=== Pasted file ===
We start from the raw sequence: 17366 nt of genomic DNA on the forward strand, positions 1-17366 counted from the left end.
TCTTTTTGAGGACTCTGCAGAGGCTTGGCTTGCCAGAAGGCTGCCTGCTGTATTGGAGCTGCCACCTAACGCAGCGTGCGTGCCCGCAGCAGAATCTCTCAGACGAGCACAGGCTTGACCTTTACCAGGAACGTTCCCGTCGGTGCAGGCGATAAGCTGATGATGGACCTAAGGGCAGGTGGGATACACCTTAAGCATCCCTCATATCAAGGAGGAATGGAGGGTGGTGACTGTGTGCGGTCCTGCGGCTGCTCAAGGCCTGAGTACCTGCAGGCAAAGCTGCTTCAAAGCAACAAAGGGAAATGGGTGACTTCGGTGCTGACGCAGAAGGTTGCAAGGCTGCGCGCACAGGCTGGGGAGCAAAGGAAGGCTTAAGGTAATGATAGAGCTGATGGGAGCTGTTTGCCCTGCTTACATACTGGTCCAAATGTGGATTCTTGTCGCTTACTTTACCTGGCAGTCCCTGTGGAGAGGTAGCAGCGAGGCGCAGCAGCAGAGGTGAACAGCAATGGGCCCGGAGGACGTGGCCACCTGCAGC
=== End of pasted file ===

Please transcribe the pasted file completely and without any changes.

We start from the raw sequence: 17366 nt of genomic DNA on the forward strand, positions 1-17366 counted from the left end.
TCTTTTTGAGGACTCTGCAGAGGCTTGGCTTGCCAGAAGGCTGCCTGCTGTATTGGAGCTGCCACCTAACGCAGCGTGCGTGCCCGCAGCAGAATCTCTCAGACGAGCACAGGCTTGACCTTTACCAGGAACGTTCCCGTCGGTGCAGGCGATAAGCTGATGATGGACCTAAGGGCAGGTGGGATACACCTTAAGCATCCCTCATATCAAGGAGGAATGGAGGGTGGTGACTGTGTGCGGTCCTGCGGCTGCTCAAGGCCTGAGTACCTGCAGGCAAAGCTGCTTCAAAGCAACAAAGGGAAATGGGTGACTTCGGTGCTGACGCAGAAGGTTGCAAGGCTGCGCGCACAGGCTGGGGAGCAAAGGAAGGCTTAAGGTAATGATAGAGCTGATGGGAGCTGTTTGCCCTGCTTACATACTGGTCCAAATGTGGATTCTTGTCGCTTACTTTACCTGGCAGTCCCTGTGGAGAGGTAGCAGCGAGGCGCAGCAGCAGAGGTGAACAGCAATGGGCCCGGAGGACGTGGCCACCTGCAGC